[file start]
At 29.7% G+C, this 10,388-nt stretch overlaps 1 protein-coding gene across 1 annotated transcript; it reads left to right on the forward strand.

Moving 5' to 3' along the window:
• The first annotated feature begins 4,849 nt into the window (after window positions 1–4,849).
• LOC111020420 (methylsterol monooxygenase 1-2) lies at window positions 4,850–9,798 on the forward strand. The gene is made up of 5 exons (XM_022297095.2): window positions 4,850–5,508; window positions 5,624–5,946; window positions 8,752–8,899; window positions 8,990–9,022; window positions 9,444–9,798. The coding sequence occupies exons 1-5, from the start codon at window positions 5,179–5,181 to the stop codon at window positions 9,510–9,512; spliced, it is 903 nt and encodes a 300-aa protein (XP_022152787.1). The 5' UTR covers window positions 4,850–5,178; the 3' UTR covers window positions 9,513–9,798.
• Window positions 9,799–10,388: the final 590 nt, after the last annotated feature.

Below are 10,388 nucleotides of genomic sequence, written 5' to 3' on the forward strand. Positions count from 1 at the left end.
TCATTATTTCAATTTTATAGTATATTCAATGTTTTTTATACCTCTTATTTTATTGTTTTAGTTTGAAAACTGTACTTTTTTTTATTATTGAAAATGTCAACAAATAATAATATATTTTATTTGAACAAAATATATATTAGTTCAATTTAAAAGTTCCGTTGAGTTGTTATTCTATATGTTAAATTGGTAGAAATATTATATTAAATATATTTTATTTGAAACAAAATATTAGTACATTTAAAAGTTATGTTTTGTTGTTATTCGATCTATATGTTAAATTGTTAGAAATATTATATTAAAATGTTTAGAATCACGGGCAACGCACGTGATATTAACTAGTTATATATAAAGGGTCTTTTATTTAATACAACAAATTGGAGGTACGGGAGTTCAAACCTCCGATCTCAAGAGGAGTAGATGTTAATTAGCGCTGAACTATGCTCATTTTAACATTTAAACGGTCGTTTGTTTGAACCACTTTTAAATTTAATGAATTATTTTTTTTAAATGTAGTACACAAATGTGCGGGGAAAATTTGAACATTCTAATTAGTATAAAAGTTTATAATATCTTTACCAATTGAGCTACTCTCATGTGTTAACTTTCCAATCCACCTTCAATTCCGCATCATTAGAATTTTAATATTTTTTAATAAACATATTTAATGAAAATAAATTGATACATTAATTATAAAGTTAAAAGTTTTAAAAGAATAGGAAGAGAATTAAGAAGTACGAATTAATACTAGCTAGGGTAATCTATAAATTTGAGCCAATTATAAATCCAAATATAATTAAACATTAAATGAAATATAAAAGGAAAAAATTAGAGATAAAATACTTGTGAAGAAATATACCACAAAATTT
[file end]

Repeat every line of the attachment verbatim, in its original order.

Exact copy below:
At 29.7% G+C, this 10,388-nt stretch overlaps 1 protein-coding gene across 1 annotated transcript; it reads left to right on the forward strand.

Moving 5' to 3' along the window:
• The first annotated feature begins 4,849 nt into the window (after window positions 1–4,849).
• LOC111020420 (methylsterol monooxygenase 1-2) lies at window positions 4,850–9,798 on the forward strand. The gene is made up of 5 exons (XM_022297095.2): window positions 4,850–5,508; window positions 5,624–5,946; window positions 8,752–8,899; window positions 8,990–9,022; window positions 9,444–9,798. The coding sequence occupies exons 1-5, from the start codon at window positions 5,179–5,181 to the stop codon at window positions 9,510–9,512; spliced, it is 903 nt and encodes a 300-aa protein (XP_022152787.1). The 5' UTR covers window positions 4,850–5,178; the 3' UTR covers window positions 9,513–9,798.
• Window positions 9,799–10,388: the final 590 nt, after the last annotated feature.

Below are 10,388 nucleotides of genomic sequence, written 5' to 3' on the forward strand. Positions count from 1 at the left end.
TCATTATTTCAATTTTATAGTATATTCAATGTTTTTTATACCTCTTATTTTATTGTTTTAGTTTGAAAACTGTACTTTTTTTTATTATTGAAAATGTCAACAAATAATAATATATTTTATTTGAACAAAATATATATTAGTTCAATTTAAAAGTTCCGTTGAGTTGTTATTCTATATGTTAAATTGGTAGAAATATTATATTAAATATATTTTATTTGAAACAAAATATTAGTACATTTAAAAGTTATGTTTTGTTGTTATTCGATCTATATGTTAAATTGTTAGAAATATTATATTAAAATGTTTAGAATCACGGGCAACGCACGTGATATTAACTAGTTATATATAAAGGGTCTTTTATTTAATACAACAAATTGGAGGTACGGGAGTTCAAACCTCCGATCTCAAGAGGAGTAGATGTTAATTAGCGCTGAACTATGCTCATTTTAACATTTAAACGGTCGTTTGTTTGAACCACTTTTAAATTTAATGAATTATTTTTTTTAAATGTAGTACACAAATGTGCGGGGAAAATTTGAACATTCTAATTAGTATAAAAGTTTATAATATCTTTACCAATTGAGCTACTCTCATGTGTTAACTTTCCAATCCACCTTCAATTCCGCATCATTAGAATTTTAATATTTTTTAATAAACATATTTAATGAAAATAAATTGATACATTAATTATAAAGTTAAAAGTTTTAAAAGAATAGGAAGAGAATTAAGAAGTACGAATTAATACTAGCTAGGGTAATCTATAAATTTGAGCCAATTATAAATCCAAATATAATTAAACATTAAATGAAATATAAAAGGAAAAAATTAGAGATAAAATACTTGTGAAGAAATATACCACAAAATTT